FAQ – Prevention of Parent to Child Transmission (PPTCT)
Q.1 What is the government’s stand on breast feeding in case of HIV positive mothers?
Ans: Best practice as recommended by UNICEF and supported by NACO is followed. Messages will be consistent with the related programme of RCH. Every effort should be made to promote exclusive breast feeding for upto four months in the case of HIV positive mothers followed by weaning, and complete stoppage of breast feeding at six months in order to restrict transmission through breast feeding. However, such mothers will be informed about the risk of transmission of HIV through breast milk and its consequences, and would be helped for making informed choice regarding infant feeding.
Q.2. Could an STD affect the foetus in a pregnant women?
Ans: Yes ,STD can affect the foetus in the womb or during delivery causing infection of the foetus, birth defect or even death of the child.
Q.3 Can a baby have the HIV test?
Ans: Yes, but it will not necessarily show whether the baby is infected. This is because the test is for HIV antibodies and all babies born to mothers with HIV are born with HIV antibodies. Babies who are not infected lose their antibodies by the time they are about 18 months old. However most babies can be diagnosed as either infected or uninfected by the time they are three months old by using a different test, called a PCR test. The PCR test is more sensitive than the HIV test, and is not used in the standard HIV testing of adults. It looks for the presence of HIV itself, not antibodies.
Q.4 What are the possible advantages?
Ans: If a pregnant woman has a positive test result there are now drugs that can reduce the risk of her passing HIV on to her baby in the womb or at birth. Delivery by elective Caesarean Section also reduces the risk of a baby becoming infected. It is usually best for babies to be breast-fed. However, if a mother has HIV, beast-feeding will increase the risk of her baby becoming infected. If a pregnant woman has a negative test result this can be very reassuring.
Q.5 What are the possible disadvantages?
Ans: Some pregnant women feel that they could not cope with finding out that they have HIV and that they may have put their baby at risk. A woman who is infected with HIV can still become pregnant and have a baby. Being pregnant will not increase her chances of developing AIDS. But some doctors think that pregnancy will make a woman who already has AIDS more seriously ill. If a woman’s partner is not infected with HIV he is at risk of becoming infected if they have sexual intercourse without a condom. An HIV positive woman also has to consider how she will cope if her baby is infected with HIV. Some doctors think that a woman who has recently been infected, or a woman who has AIDS, is more likely to have an infected baby.
Q6. How does a mother transmit HIV to her unborn child?
Ans: An HIV-infected mother can infect the child in her womb through her blood. The baby is more at risk if the mother has been recently infected or is in a later stage of AIDS. Transmission can also occur at the time of birth when the baby is exposed to the mother’s blood and to some extent transmission can occur through breast milk..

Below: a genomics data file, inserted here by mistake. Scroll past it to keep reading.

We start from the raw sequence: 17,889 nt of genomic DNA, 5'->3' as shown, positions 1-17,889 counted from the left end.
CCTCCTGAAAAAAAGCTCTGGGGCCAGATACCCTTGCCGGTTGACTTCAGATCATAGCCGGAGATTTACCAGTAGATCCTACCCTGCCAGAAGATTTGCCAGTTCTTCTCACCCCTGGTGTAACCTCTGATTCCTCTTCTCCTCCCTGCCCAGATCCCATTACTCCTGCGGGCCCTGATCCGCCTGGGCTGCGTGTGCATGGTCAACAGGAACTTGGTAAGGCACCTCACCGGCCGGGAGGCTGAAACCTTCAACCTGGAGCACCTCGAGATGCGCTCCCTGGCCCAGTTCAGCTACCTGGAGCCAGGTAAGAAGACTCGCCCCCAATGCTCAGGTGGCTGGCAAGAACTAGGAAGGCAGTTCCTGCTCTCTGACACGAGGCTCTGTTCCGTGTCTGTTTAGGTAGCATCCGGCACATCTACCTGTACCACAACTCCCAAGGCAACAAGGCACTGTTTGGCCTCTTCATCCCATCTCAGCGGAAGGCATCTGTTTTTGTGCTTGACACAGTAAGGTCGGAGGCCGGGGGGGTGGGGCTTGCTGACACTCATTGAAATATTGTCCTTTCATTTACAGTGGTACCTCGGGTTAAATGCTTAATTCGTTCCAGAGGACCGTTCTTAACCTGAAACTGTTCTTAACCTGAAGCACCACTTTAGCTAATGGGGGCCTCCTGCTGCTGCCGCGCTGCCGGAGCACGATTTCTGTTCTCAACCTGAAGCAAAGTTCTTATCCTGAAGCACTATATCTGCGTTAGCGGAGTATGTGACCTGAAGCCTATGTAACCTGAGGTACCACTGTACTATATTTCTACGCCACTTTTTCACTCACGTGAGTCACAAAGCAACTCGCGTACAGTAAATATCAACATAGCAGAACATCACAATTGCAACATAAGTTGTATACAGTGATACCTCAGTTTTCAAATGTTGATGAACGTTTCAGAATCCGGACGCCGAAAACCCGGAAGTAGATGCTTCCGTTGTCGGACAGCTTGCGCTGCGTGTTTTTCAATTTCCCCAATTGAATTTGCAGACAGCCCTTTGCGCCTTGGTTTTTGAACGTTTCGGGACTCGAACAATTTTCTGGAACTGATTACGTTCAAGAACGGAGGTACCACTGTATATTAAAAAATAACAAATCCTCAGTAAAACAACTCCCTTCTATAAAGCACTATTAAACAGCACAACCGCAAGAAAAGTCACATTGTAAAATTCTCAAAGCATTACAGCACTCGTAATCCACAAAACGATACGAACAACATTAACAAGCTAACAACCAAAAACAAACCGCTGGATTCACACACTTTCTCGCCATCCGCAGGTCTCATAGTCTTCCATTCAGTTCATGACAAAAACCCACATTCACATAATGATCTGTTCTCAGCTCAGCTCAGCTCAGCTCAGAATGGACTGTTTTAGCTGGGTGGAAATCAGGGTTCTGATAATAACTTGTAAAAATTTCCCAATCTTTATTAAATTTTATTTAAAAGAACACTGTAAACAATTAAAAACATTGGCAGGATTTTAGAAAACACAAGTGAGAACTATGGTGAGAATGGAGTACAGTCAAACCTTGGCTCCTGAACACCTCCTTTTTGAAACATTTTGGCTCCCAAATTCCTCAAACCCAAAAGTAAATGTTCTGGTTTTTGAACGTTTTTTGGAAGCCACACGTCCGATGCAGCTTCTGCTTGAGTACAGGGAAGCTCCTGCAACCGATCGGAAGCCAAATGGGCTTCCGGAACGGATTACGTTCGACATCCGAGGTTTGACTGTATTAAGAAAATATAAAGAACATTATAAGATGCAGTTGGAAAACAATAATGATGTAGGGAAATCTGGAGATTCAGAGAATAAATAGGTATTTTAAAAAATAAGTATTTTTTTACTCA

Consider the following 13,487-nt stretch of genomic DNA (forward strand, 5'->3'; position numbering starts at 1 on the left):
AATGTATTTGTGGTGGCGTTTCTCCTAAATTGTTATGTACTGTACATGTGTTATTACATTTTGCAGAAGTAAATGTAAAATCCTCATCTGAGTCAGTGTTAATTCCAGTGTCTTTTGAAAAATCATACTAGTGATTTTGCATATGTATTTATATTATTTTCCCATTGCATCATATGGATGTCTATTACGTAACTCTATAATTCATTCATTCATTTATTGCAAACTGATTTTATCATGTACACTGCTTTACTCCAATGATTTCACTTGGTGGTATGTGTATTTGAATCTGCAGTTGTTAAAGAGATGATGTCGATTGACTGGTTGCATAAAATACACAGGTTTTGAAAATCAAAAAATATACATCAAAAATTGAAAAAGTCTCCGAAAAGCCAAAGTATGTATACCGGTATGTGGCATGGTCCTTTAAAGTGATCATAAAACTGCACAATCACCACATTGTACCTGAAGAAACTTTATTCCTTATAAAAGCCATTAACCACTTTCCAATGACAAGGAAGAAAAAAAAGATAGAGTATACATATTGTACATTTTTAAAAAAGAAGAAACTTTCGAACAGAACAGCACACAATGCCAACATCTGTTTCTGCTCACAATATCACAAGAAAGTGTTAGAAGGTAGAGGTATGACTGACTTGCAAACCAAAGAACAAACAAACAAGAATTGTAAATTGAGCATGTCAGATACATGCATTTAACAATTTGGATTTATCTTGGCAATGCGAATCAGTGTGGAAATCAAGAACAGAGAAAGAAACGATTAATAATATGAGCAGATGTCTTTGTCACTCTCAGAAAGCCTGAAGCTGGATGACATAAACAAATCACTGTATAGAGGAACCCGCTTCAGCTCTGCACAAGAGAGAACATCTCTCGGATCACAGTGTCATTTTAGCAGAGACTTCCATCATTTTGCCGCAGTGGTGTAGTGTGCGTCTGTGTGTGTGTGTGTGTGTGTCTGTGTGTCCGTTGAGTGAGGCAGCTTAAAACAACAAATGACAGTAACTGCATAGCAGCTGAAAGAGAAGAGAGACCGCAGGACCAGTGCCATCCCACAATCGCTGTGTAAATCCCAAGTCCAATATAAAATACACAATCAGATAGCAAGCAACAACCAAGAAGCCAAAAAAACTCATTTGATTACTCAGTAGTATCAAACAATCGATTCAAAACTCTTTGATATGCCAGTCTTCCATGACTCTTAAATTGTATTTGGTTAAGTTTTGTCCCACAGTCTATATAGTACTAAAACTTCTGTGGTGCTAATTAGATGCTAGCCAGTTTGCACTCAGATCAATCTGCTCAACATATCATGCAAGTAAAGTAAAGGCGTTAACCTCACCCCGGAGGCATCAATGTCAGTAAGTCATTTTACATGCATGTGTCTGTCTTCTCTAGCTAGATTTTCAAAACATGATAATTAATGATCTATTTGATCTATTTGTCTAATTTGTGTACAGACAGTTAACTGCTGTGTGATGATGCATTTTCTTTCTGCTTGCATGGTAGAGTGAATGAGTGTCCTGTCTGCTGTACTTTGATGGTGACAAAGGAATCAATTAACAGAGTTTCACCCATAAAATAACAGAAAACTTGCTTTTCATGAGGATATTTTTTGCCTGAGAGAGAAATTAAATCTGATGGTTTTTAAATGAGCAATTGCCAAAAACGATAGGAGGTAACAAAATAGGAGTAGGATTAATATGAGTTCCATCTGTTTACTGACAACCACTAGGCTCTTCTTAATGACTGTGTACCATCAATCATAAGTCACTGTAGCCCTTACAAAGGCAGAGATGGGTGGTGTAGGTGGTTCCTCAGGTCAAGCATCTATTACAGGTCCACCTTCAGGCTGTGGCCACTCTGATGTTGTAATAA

Q7. Are all pregnant women tested?
Ans: Pregnant women are not automatically tested for HIV. In some ante-natal clinics the test is offered and in others women have to ask for it. All pregnant women can have an HIV test. A woman will never be tested without her consent. If a woman is not sure what the arrangements are at her ante-natal clinic, she can ask her doctor or midwife about an HIV test.
Q8. What happens when you have the test?
Ans: Before taking an HIV test a woman should be offered the opportunity to talk to someone about the test and what the result will mean. Then the woman can make up her mind whether she wants to be tested or not. If a woman has a test, the clinic will tell her when she can come and get the result. This might be a few days or a week. The HIV test involves taking a small amount of blood, usually from a person’s arm. If you are pregnant when you have the test you will probably not need to give extra blood, as it should be possible for the test to be done at the same time as other blood tests. The test can be done at any time. But it takes about three months after being infected for a person’s blood to have enough antibodies in it for them to show up in the test. For this reason most people are advised to wait at least for three months after their last risk of being infected before they have a test. When a woman is given the result of her HIV test she should be given the opportunity to talk to someone about it. This is important whether the result says a woman is infected or not.
Q9. What happens if a woman has a positive test result?
Ans: When a woman has a positive test result she should be able to plan with a doctor or midwife what happens next and arrange to have follow-up checks. She will be offered special medical care to reduce the risk of her baby being infected. Some pregnant women with HIV decide to have their baby. Others choose to have a termination. The decision to terminate a pregnancy is very personal and difficult. Someone who has a termination needs time to grieve for the loss of their baby. Someone who is HIV positive also needs to think about how it will affect decisions about pregnancy in the future.